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Slava wrote:This does not bode well for Dostoevsky, does it? His first name is Fedor/Федор.
Not really. His name is Фёдор which should be transliterated as Fyodor. It is true that е can be used in writing in place of ё, but not in pronunciation.
In Spanish and in Portuguese we find the word fedor which also means stench or stink. According to some Internet sources, it comes from the Latin verb foetere which means to stink. This might justify the controversial spelling foetor.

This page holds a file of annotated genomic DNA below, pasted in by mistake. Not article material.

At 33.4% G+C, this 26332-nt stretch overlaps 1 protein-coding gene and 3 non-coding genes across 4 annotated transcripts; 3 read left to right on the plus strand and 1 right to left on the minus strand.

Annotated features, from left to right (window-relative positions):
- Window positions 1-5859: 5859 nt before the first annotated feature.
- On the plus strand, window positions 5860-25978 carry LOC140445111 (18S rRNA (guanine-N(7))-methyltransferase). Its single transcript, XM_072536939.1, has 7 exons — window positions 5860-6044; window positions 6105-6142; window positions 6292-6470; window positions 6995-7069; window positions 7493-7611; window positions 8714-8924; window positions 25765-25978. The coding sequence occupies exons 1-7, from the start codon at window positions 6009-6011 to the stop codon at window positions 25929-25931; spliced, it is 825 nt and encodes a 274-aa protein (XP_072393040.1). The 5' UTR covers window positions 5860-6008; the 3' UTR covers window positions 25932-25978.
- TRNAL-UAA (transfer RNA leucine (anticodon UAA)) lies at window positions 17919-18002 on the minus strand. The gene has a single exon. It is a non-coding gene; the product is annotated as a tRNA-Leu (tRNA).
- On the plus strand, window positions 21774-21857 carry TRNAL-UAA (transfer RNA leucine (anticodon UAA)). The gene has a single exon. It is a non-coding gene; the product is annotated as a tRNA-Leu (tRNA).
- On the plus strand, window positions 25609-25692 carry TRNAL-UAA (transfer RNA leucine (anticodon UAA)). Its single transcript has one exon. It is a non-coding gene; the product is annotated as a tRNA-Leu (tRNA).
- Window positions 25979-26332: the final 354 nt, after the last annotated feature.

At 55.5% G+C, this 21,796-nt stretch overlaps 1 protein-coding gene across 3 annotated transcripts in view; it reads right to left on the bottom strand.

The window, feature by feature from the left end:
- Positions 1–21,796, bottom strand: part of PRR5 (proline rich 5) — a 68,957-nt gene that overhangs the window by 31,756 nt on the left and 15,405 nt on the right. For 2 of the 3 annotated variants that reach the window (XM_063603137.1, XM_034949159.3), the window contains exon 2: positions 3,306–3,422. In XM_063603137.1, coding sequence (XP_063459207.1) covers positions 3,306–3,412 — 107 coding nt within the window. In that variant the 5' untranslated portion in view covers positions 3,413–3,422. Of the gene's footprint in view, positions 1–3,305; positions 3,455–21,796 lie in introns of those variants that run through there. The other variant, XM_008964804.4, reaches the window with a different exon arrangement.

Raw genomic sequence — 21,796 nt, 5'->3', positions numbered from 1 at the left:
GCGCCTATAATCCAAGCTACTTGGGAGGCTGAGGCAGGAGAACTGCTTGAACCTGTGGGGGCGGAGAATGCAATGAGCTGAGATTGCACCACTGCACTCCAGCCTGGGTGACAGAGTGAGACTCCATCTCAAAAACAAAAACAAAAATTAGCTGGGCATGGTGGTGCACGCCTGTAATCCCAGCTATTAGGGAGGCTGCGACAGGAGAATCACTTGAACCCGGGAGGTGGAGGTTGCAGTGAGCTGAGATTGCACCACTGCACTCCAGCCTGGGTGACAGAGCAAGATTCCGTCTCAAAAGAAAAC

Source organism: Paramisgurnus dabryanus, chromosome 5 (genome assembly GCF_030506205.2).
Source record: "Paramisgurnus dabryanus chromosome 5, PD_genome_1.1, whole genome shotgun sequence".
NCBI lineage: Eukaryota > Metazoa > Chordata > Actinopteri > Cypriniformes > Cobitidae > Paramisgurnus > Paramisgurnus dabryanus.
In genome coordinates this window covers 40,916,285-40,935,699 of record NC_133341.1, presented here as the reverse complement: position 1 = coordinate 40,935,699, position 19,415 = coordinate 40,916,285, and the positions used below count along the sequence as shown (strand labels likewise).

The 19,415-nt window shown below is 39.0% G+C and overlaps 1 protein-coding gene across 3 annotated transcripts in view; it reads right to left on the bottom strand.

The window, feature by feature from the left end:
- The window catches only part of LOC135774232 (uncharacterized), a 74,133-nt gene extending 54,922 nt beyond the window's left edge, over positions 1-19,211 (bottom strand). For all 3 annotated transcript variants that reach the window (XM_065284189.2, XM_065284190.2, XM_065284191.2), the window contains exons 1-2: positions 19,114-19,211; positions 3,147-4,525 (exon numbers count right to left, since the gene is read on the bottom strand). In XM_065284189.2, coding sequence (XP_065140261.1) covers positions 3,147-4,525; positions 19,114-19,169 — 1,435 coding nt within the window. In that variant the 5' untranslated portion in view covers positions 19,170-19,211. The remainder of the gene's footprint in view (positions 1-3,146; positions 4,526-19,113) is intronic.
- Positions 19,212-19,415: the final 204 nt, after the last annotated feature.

Have a look at the discussion of slavic:
It seems that this word has several interesting meanings, even though I have seen it mainly related to sorting or ordering, particularly within computing. It can even mean a light meal! This last meaning produced the Polish word kolacja which means supper.
Even though legs is used most often for the two perpendicular sides, there exists in English the fancier word cathetus (plural catheti) which also comes from Greek: κάθετος. It is used in Spanish and Portuguese as cateto.